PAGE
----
Time and time again, Bey reminded us how badass she is and in doing so reminded us just how badass we are. With our brown skin, thick thighs, southern accents, native dialects and many talents.
Baby. *In a New Orleans drawl* When I tell you that “Sorry” is my self care track for 2016. Played it so much my iTunes acted a fool and wouldn’t play the track no more. I tried to call Apple, iTunes and Steve Jobs from the other world. It was that serious. But then iTunes got some get right. I digress. You should be used to it by now. Anyway, “Sorry” is also my new mirror dance song. For five reasons. First, because the beat makes me purse my lips, drape my loose braids slowly over my shoulder and look back at it. Second, because I can’t hear the song without acting it out. Third, because “I ain’t thinking about you” is the lyrical translation for put your own mask on first. When two or more parties are harmed in a given situation, Black women are usually trying to make sure that everyone else is ok— even the person responsible for the harm, often to our own detriment. I know I said five reasons but I ain’t got to tell you all my business. Point is, I’ve learned a lot about the necessity of self care and make no apologies for seeing to my needs first. I ain’t sorry.
Lemonade is about sisterhood. Bonding through shared experiences. We saw a myriad of Black women celebrity cameos. And we can all readily identify how they’ve been harmed by intersectional oppression. We know what’s been said about Serena’s body type, Winnie Harlow’s skin, Zendaya’s hair. Even little Quvenzhané publicly experienced it when she was only 9 years-old. We know the pain caused to the mothers of Mike, Trayvon and Eric. And we gather with ourselves, our sisters and friends who know many of those pains firsthand— and often simultaneously. We rejoiced in their onscreen gathering. We cried. We smiled. We threw some middle fingers up. We tweeted and texted. We related. We were excited to see our stories. We were empowered by our sister sharing her story. When she starts the track “Freedom,” she stands bare before her sisters offering only her most precious gift of voice. “Lord forgive me I’ve been running, running blind in truth.” I daresay she ain’t running blind no more. Seems she found the freedom Sethe and Celie found. The freedom that allows her to love herself, and by extension her sisters, fully.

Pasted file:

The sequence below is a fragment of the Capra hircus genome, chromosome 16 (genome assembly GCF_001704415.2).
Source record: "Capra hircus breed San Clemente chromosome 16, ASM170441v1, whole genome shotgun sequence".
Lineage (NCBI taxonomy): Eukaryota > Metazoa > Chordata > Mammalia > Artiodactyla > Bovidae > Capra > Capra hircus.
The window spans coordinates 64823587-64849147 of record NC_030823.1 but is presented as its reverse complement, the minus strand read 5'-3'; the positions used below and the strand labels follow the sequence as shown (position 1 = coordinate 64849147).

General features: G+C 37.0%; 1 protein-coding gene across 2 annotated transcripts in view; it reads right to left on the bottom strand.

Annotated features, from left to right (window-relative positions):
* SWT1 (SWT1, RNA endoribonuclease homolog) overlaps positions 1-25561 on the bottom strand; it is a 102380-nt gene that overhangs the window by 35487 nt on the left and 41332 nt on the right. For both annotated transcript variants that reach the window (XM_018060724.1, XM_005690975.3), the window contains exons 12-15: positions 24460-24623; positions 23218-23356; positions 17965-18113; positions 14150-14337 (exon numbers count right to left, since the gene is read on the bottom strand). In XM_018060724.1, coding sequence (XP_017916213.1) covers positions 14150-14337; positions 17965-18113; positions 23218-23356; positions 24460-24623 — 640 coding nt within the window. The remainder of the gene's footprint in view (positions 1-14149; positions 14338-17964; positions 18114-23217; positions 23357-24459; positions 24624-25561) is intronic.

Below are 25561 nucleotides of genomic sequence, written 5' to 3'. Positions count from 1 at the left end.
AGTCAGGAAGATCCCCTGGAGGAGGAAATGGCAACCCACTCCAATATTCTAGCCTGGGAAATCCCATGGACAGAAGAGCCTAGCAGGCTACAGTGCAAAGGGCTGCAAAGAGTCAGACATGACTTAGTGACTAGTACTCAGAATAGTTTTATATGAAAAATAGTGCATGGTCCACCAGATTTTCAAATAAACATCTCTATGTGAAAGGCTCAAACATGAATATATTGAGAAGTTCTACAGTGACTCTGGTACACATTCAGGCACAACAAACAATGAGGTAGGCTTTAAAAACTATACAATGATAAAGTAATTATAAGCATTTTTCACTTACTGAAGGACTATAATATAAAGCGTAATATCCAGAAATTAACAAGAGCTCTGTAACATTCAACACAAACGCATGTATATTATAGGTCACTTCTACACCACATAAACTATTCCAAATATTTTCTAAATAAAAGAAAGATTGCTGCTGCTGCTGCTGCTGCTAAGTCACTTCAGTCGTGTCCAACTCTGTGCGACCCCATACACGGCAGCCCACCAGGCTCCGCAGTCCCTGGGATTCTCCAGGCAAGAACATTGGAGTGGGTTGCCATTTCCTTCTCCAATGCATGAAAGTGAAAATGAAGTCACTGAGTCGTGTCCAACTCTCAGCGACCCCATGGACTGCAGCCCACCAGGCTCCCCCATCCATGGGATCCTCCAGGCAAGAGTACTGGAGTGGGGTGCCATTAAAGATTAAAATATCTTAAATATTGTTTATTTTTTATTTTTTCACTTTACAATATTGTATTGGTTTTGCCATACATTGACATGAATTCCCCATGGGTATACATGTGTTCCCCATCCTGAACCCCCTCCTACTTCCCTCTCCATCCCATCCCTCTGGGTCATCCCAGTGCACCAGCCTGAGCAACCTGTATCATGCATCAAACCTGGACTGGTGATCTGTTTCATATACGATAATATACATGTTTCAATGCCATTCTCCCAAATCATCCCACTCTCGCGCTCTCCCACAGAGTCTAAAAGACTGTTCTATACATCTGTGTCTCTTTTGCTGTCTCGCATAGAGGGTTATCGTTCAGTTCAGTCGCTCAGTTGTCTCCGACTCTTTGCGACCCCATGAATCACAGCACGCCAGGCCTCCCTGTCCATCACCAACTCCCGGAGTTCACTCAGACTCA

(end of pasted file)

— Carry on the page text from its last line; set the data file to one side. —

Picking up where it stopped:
Rebuilding and Rebirthing
I noticed that most of the girls and women in the film were younger than Beyonce. Noticed the absence of photos of girls and women such as Rekia Boyd and Sandra Bland. Also absent were Kelly, Michelle and Solange. Prominently featured is the work of Warsan Shire. I believe all of that was an intentional focus on the future, on the young girls and women entering the cypher with their own shared experiences. The girls who will come of age in this, the year of the Black girl. “I see your daughters. And their daughters.”
Lemonade is revolutionary. Partly in that its recognition does not require that Beyoncé “say something new.” In the Black feminist cypher, we recognize our sisters simply because they have spoken. And because they choose not, or cannot, speak. And because they want their sisters to speak for them. And when they need their sisters to stand silently with them. Because (y)our experiences are part of the collective and none of this (Black feminist thought) is possible without you. So say it. Write it. Teach it. Sing it. Dance it. Tell it in your language, to be heard by all of your sisters who speak your mother tongue. Even if the language is Lemonade. Of the Lavender dialect.
“If we are going to heal, let it be glorious.”